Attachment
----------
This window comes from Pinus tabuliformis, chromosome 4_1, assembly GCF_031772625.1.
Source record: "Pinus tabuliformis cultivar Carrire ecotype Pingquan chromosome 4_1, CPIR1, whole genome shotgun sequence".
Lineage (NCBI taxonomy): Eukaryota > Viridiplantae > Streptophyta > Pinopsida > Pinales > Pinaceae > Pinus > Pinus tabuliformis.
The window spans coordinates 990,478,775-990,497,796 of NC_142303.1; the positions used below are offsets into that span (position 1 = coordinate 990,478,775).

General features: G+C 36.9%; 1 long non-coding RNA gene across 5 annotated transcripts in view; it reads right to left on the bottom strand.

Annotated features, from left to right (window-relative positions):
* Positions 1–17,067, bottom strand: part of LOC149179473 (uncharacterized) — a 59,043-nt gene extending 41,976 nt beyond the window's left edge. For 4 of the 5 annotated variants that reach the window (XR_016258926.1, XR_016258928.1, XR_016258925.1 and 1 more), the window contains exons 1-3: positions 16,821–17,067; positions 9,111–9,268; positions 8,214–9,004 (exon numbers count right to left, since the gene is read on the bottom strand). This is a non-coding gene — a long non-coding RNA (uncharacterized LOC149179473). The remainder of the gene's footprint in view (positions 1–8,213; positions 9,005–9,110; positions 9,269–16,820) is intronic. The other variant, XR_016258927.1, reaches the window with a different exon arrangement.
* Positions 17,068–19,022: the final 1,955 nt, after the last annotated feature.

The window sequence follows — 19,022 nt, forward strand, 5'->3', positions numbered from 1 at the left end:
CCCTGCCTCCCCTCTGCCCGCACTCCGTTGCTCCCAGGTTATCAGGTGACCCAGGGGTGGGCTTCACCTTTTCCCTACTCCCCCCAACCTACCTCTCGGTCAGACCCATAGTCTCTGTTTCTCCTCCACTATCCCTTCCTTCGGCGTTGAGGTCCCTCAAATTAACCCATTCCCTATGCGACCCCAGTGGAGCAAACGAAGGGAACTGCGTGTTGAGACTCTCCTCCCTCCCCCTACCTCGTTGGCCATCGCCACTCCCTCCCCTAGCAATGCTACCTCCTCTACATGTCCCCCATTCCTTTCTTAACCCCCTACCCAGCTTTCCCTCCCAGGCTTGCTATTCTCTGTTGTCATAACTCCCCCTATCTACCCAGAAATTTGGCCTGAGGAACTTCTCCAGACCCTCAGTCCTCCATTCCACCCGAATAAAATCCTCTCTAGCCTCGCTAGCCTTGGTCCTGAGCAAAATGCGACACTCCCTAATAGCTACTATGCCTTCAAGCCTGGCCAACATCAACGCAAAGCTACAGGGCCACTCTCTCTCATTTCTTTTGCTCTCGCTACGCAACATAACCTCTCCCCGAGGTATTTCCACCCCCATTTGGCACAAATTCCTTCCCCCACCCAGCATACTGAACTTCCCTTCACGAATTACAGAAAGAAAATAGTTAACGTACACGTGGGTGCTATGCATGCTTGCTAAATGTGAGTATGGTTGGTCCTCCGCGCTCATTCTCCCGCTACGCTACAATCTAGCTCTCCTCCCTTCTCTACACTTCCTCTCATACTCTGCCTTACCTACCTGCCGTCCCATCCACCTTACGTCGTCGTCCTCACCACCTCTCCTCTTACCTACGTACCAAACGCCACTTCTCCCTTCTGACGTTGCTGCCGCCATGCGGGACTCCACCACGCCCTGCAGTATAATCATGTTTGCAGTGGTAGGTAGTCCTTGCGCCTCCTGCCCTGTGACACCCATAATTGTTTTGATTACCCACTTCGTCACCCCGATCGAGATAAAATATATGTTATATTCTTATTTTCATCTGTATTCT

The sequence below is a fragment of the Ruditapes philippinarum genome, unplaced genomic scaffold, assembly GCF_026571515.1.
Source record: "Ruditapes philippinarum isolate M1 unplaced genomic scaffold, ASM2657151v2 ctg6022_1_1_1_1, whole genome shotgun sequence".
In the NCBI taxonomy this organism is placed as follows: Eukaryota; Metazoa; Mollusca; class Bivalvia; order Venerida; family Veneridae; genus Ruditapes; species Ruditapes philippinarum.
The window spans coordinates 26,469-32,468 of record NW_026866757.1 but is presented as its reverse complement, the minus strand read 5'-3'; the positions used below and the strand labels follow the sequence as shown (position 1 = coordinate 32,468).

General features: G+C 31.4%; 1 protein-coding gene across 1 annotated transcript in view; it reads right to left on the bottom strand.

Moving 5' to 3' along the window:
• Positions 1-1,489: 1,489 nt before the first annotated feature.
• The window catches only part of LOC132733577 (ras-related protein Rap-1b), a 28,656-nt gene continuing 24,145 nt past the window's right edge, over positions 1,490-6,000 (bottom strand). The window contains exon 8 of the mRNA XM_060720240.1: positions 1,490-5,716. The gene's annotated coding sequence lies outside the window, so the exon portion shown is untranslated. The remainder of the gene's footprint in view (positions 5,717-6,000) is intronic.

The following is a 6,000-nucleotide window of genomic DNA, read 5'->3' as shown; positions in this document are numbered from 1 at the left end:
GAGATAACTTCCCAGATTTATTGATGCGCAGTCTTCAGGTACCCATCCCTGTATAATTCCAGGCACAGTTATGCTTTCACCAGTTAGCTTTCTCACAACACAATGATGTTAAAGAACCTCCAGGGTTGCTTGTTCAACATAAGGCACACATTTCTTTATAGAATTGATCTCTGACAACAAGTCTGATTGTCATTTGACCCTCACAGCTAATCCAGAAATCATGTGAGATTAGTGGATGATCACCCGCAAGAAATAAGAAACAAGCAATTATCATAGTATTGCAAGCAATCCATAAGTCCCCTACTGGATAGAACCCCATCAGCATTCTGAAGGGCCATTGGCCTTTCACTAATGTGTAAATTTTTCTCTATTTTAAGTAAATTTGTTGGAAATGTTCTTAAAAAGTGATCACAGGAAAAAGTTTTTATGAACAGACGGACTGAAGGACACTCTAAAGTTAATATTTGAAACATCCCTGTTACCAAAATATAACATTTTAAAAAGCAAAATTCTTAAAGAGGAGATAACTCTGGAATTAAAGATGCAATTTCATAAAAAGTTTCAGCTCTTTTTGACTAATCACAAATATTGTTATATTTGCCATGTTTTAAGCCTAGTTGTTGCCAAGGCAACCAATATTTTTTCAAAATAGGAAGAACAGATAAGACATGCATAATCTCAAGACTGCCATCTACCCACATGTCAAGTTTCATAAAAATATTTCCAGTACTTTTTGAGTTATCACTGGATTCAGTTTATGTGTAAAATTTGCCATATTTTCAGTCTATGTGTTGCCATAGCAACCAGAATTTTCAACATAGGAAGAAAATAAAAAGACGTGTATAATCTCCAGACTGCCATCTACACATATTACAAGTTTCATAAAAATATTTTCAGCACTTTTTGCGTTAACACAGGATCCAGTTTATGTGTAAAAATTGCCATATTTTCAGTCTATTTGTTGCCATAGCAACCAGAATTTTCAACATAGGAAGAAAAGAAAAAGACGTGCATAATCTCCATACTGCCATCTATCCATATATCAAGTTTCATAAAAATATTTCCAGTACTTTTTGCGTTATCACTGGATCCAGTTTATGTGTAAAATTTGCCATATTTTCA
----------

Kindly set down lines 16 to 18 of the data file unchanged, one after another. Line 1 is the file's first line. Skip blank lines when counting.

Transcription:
Moving 5' to 3' along the window:
• Positions 1-1,489: 1,489 nt before the first annotated feature.
• The window catches only part of LOC132733577 (ras-related protein Rap-1b), a 28,656-nt gene continuing 24,145 nt past the window's right edge, over positions 1,490-6,000 (bottom strand). The window contains exon 8 of the mRNA XM_060720240.1: positions 1,490-5,716. The gene's annotated coding sequence lies outside the window, so the exon portion shown is untranslated. The remainder of the gene's footprint in view (positions 5,717-6,000) is intronic.